Surfer/Snowboarder/Desk Jockey
Take a minute to think about the spots you usually surf. Now think about whether you’d surf there without a wetsuit, and how long you could hang. It narrows it down, doesn’t it?

An early wetsuit experiment. Lapels and padded shoulders? Photo courtesy of Scripps Institution of Oceanography Library

The Inertia

It’s been 60 years since Jack O’Neill invented the surfing wetsuit and gave surfers the ability to spend more time in the water and surf colder temperatures comfortably. Wetsuits also made it possible to surf where you couldn’t surf before, because it was just too cold. Take a minute to think about the spots you usually surf, and the length of time you spend in the water. Now think about whether you’d surf there without a wetsuit, and how long you could hang. It narrows it down, doesn’t it? (I’m assuming that anyone who doesn’t own or use a wetsuit wouldn’t bother to read this post anyway.)

Three individuals began developing the wetsuit in the early 1950’s; Hugh Bradner, Jack O’Neill, and Willard Bascom. Bradner and O’Neill were located in the San Francisco Bay Area where water temps hover in the 50’s, while Bascom worked in down in San Diego as an engineer at the Scripps Institution of Oceanography. All three were all experimenting with neoprene, a magical material with cell-closed air bubbles that was discovered to be an excellent insulating material for water use.

Physicist Hugh Bradner of University of California Berkeley was experimenting with wetsuit design for the purpose of fabricating a deep-sea diving suit. He first came up with a full-bodied two-piece suit. The U.S. military also had their baggy ‘dry suit’ design for divers, but was in no way equipped for surfing.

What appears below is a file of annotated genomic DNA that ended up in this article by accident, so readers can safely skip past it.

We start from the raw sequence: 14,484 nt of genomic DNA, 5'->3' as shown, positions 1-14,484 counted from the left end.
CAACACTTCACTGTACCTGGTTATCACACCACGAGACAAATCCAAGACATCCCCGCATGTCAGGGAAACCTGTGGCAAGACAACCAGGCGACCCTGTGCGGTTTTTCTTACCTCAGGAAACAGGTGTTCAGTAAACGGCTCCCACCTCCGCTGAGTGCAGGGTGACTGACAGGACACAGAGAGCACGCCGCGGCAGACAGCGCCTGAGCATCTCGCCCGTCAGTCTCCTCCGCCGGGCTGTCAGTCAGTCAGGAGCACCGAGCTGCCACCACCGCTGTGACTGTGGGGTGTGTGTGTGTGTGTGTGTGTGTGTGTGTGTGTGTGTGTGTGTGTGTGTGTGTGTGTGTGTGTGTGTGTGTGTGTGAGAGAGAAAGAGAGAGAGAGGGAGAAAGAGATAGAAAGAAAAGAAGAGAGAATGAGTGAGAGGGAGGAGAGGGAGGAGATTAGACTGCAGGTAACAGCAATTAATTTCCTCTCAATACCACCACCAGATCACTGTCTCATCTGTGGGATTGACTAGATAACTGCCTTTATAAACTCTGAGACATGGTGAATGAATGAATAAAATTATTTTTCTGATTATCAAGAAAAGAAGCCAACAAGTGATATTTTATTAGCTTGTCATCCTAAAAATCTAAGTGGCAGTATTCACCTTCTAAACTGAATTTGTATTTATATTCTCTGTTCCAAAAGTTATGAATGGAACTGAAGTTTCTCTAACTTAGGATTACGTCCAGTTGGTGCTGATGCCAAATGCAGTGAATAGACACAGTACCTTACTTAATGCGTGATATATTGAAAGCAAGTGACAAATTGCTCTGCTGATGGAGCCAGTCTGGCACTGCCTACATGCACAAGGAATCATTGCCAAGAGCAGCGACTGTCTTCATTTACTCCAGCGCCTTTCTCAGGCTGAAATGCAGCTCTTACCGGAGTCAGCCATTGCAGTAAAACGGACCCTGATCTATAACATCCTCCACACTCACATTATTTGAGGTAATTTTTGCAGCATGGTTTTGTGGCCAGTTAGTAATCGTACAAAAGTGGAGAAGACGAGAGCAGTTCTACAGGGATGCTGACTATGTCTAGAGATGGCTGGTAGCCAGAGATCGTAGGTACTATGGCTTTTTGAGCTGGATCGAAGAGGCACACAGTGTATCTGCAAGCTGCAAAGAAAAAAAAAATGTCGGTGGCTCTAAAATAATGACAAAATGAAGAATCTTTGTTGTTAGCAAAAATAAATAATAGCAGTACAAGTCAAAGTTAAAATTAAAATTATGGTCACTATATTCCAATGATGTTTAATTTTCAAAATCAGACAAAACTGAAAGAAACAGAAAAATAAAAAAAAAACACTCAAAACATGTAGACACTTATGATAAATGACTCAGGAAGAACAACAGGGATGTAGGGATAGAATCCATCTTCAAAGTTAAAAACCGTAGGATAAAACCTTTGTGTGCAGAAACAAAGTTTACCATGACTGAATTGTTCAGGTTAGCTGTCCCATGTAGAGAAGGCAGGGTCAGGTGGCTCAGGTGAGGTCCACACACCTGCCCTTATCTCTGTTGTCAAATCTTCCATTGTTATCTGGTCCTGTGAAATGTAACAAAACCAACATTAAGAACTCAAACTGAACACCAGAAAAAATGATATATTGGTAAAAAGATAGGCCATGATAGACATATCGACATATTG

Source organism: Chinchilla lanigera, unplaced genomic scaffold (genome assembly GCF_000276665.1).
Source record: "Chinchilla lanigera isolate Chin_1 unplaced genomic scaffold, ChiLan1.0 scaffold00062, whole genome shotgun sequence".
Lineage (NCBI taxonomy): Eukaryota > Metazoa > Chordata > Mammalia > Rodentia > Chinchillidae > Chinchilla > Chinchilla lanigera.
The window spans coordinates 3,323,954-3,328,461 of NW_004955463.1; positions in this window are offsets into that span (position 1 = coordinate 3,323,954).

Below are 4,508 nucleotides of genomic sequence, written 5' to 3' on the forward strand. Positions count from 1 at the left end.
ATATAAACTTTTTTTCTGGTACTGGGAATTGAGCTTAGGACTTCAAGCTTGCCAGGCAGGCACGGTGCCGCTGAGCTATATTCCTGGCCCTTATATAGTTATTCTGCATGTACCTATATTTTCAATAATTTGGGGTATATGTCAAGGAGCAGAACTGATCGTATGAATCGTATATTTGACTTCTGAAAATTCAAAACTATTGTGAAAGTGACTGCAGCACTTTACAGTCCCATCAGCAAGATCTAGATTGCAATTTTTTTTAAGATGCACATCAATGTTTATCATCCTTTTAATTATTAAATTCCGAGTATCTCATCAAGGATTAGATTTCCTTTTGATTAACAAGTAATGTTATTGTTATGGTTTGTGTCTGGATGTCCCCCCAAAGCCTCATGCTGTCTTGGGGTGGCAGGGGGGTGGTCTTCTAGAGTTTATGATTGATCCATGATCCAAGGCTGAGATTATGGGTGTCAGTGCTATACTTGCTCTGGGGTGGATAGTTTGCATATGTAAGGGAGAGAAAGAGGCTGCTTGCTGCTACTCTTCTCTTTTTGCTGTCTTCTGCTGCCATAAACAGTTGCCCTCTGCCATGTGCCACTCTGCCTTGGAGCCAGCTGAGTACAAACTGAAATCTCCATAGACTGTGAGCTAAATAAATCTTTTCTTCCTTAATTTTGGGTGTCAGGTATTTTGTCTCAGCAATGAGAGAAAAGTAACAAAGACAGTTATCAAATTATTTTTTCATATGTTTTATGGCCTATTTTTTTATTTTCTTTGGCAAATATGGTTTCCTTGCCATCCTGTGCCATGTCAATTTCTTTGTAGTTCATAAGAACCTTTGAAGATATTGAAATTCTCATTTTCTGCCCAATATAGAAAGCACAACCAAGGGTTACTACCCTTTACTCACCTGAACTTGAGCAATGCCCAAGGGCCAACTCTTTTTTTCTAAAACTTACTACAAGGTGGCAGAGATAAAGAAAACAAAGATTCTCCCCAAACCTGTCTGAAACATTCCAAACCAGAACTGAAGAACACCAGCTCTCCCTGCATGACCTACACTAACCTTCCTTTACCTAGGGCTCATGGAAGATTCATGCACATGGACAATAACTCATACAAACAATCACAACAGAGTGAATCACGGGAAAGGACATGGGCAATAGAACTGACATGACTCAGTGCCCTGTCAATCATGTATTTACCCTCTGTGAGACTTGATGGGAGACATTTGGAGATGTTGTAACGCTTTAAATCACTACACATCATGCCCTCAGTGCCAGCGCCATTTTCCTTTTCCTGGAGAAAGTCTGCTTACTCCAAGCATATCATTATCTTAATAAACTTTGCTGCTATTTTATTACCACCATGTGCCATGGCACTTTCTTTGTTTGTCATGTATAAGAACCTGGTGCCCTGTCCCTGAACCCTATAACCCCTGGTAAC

It was during this decade, 1950-1960 when innovation in surfing skyrocketed, and surfing culture hitting mainstream. The wetsuit, polyurethane surfboard and surf wax were invented.  The Endless Summer, SURFER Magazine and Gidget all appeared on the scene. And it all blew up, fast.


It was the experimentation with neoprene, combined with the explosion of surf culture that led to the quick development of the surfing wetsuit. And once it had arrived, the wetsuit was in demand.

In 1952 O’Neill opened one of California’s first surf shops in San Francisco, California and began manufacturing wetsuits under the brand name O’Neill with the tagline “It’s Always Summer on the Inside.” O’Neill himself had been employed as a commercial fisherman and enjoys recreation around the water, including sailing and surfing. By 1959 the company outgrew the shop, and O’Neill was relocated to a larger space down the coast in Santa Cruz.

But inventing the wetsuit and opening one of the first surf shops in California was only a few of Jack O’Neill’s milestones as a waterman. Today O’Neill is an advocate and a philanthropist of harnessing the ocean’s therapeutic ability and applying that to mental illnesses, PTSD and beyond. He was inducted into the International Surfing Hall of Fame in 1991, the Huntington Beach Surfing Walk of Fame in 1998, and was named SIMA’S Waterman of the year in 2000. His son Pat even invented the surf leash in the early 1970’s. At 89 years old, O’Neill is still living on the bluffs in Santa Cruz and wears an eye patch across his left eye from a surfing accident that gives him the genuine appearance of a true pioneer, of someone who has explored and has tested the limits.


Over the past 60 years the wetsuit has come a long way, but the purpose is all the same. No matter whether you’re surfing San Francisco or Alaska, surfers just want to catch more waves and stay in the water longer. Next time you put on your neoprene wetsuit to extend your surfing session or even just to step foot in the water, tell it “Happy 60th Anniversary.”


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